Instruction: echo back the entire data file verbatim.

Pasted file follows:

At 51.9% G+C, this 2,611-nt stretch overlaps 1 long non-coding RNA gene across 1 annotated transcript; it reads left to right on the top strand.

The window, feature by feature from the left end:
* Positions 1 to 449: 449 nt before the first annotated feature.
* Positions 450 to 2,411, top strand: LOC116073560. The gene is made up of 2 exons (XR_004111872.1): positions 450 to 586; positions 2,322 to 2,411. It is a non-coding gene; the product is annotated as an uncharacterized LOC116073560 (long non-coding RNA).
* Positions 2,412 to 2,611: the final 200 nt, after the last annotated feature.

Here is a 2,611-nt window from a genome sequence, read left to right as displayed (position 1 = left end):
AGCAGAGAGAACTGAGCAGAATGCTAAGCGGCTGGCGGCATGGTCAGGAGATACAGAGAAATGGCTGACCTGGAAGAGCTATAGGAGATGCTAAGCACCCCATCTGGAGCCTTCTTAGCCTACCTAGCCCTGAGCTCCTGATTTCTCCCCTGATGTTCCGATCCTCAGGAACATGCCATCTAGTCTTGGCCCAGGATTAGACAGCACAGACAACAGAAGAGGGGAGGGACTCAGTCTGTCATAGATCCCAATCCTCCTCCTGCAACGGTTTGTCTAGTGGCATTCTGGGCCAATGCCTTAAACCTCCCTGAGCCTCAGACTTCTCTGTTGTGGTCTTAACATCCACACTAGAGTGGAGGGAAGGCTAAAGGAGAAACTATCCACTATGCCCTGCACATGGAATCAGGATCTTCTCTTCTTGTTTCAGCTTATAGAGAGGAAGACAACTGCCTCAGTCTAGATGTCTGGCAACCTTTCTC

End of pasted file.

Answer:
At 51.9% G+C, this 2,611-nt stretch overlaps 1 long non-coding RNA gene across 1 annotated transcript; it reads left to right on the top strand.

The window, feature by feature from the left end:
* Positions 1 to 449: 449 nt before the first annotated feature.
* Positions 450 to 2,411, top strand: LOC116073560. The gene is made up of 2 exons (XR_004111872.1): positions 450 to 586; positions 2,322 to 2,411. It is a non-coding gene; the product is annotated as an uncharacterized LOC116073560 (long non-coding RNA).
* Positions 2,412 to 2,611: the final 200 nt, after the last annotated feature.

Here is a 2,611-nt window from a genome sequence, read left to right as displayed (position 1 = left end):
AGCAGAGAGAACTGAGCAGAATGCTAAGCGGCTGGCGGCATGGTCAGGAGATACAGAGAAATGGCTGACCTGGAAGAGCTATAGGAGATGCTAAGCACCCCATCTGGAGCCTTCTTAGCCTACCTAGCCCTGAGCTCCTGATTTCTCCCCTGATGTTCCGATCCTCAGGAACATGCCATCTAGTCTTGGCCCAGGATTAGACAGCACAGACAACAGAAGAGGGGAGGGACTCAGTCTGTCATAGATCCCAATCCTCCTCCTGCAACGGTTTGTCTAGTGGCATTCTGGGCCAATGCCTTAAACCTCCCTGAGCCTCAGACTTCTCTGTTGTGGTCTTAACATCCACACTAGAGTGGAGGGAAGGCTAAAGGAGAAACTATCCACTATGCCCTGCACATGGAATCAGGATCTTCTCTTCTTGTTTCAGCTTATAGAGAGGAAGACAACTGCCTCAGTCTAGATGTCTGGCAACCTTTCTC